Recently read an interesting proposal by John Mauldin: use immigrants to prop up the housing market. After all, if housing is deflating because supply exceeds demand at current prices, we can avoid attempting to balance supply & demand via lower housing prices by increasing demand.
I’d read earlier proposals (*) along such lines, but Mauldin’s addressed many of the concerns I had about previous proposals. E.g.,
Relation of such a proposal to current immigration levels:
I am suggesting we transform the already existing legal immigrant flow, which is going to happen anyway, into a form which helps us solve a major crisis. I am not talking about adding another 1 million immigrants on top of the current legal inflow. Just change the nature of that inflow until the excess housing inventory is settled, and then we can go back to the current program, if that is what is wanted…I am not suggesting we bring in or condone illegal immigrants.
Qualifications of the immigrants in question:
Background checks and references should be required. […] The immigrant should demonstrate the ability to support himself and his family for a period of time (at least one year, preferably two), including the purchase of health insurance. Cash or letters of credit or other guaranteed commitments would be required. Only immediate family members (spouse and children) would be allowed to come with the immigrant. Cousins and siblings must buy their own homes. The permanent visa should be contingent on not having gone on welfare or public assistance at any time in the past five years. […] I would make an exception in having 100% financing for immigrants with advanced degrees or special skills, especially those who did their schooling in the United States.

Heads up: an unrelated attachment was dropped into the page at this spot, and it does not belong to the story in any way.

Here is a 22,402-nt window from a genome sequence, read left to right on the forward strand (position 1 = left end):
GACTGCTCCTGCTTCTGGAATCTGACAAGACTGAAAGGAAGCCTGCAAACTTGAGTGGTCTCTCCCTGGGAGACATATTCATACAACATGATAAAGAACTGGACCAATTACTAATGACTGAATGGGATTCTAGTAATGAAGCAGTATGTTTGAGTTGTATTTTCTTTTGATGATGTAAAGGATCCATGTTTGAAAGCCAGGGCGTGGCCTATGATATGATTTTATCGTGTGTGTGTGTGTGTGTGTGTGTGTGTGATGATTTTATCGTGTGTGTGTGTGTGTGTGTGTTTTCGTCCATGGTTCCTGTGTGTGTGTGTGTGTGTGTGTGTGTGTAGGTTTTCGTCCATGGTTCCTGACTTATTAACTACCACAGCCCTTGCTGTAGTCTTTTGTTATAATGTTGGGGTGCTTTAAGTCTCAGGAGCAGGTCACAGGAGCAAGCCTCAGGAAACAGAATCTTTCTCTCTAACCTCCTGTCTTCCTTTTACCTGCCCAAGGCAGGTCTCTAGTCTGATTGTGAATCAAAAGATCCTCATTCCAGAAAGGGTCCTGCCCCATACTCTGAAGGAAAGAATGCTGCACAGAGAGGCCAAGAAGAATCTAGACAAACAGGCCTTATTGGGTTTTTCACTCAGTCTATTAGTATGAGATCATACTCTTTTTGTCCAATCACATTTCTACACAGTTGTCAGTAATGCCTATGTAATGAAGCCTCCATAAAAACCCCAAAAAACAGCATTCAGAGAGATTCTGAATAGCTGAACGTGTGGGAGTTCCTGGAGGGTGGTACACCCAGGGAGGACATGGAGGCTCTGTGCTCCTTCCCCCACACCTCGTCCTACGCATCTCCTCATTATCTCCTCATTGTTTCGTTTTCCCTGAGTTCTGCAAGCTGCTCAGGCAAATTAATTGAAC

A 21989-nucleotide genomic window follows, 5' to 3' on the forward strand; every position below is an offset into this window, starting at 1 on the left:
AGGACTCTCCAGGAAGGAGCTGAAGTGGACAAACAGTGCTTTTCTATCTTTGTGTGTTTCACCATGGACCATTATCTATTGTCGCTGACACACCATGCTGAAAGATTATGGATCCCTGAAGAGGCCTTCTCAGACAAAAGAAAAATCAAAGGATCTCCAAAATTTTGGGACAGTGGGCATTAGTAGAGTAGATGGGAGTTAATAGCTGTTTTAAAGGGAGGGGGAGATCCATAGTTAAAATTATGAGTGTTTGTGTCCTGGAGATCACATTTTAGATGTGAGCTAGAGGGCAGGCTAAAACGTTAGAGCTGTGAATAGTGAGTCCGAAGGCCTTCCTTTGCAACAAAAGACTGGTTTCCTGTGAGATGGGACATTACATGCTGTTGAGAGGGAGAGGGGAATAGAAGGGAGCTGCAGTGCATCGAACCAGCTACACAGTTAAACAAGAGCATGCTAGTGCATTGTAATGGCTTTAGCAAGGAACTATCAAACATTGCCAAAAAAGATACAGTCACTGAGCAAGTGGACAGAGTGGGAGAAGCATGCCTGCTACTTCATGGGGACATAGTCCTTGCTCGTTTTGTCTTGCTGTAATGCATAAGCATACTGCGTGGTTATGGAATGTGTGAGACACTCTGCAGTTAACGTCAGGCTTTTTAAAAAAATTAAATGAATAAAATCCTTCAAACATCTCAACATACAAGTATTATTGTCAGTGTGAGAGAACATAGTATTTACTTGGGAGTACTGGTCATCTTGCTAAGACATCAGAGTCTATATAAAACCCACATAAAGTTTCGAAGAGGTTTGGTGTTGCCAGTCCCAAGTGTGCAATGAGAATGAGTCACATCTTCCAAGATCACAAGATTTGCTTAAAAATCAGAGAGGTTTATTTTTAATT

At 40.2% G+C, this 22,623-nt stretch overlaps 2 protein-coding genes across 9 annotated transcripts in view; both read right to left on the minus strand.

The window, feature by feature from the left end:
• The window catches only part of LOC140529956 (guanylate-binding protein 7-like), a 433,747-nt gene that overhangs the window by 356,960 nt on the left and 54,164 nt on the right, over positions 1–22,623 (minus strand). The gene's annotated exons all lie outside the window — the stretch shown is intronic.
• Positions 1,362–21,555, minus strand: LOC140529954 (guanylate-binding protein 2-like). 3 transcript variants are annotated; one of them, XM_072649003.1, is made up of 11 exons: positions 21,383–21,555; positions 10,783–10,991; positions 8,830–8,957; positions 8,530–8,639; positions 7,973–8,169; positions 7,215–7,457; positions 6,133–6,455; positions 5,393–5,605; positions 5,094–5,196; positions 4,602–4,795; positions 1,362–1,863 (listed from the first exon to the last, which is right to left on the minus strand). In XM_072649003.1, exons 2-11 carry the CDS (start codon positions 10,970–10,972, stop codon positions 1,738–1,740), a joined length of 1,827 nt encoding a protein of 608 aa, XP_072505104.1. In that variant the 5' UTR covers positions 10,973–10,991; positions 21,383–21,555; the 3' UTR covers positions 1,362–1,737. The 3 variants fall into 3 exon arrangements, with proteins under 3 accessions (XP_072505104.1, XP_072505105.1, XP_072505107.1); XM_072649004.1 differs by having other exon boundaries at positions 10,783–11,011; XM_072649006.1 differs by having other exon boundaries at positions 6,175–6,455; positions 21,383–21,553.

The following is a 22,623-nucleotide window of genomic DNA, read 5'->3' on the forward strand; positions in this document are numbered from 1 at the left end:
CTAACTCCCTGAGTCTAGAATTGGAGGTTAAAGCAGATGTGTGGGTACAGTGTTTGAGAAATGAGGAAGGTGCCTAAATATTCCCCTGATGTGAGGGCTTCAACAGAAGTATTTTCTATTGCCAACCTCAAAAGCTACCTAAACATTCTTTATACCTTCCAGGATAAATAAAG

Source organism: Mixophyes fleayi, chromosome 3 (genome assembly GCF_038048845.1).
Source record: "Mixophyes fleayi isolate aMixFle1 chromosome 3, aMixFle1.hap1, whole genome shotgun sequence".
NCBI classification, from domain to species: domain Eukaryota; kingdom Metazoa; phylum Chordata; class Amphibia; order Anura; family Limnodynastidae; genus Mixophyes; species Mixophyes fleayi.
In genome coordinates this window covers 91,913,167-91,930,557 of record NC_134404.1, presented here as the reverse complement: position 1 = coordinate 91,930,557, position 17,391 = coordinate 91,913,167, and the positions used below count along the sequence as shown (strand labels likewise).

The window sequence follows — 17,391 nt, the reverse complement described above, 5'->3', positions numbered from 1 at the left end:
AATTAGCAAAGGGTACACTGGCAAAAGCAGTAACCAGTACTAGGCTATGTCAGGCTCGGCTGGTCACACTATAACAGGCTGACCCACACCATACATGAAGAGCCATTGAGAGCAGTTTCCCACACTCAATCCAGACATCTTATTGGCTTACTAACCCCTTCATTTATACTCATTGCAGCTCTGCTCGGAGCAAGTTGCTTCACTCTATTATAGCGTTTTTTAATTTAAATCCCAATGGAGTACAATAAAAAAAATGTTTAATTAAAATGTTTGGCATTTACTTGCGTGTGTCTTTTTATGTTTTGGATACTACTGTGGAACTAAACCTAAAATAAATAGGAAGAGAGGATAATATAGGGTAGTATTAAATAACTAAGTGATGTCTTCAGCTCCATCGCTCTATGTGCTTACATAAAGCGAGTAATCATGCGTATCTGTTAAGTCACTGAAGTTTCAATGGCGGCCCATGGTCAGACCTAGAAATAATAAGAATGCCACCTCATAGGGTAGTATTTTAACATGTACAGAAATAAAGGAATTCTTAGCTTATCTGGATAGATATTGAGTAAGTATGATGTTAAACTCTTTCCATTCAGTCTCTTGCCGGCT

Alas, even given of such details, I’m not sure I can support this. Which is annoying, since in good times I would probably favor it. But now, in a time of recession, during deflation of a massive housing bubble? I’m not so sure.
1. For one thing, while housing deflation certainly hits some homeowners (namely, those with negative equity, whose mortgages were either always unaffordable, or suddenly become so), it also benefits others (e.g., first-time homebuyers, or current homeowners with plenty of equity who are looking to move). I’m not so sure we ought to favor the former over the latter.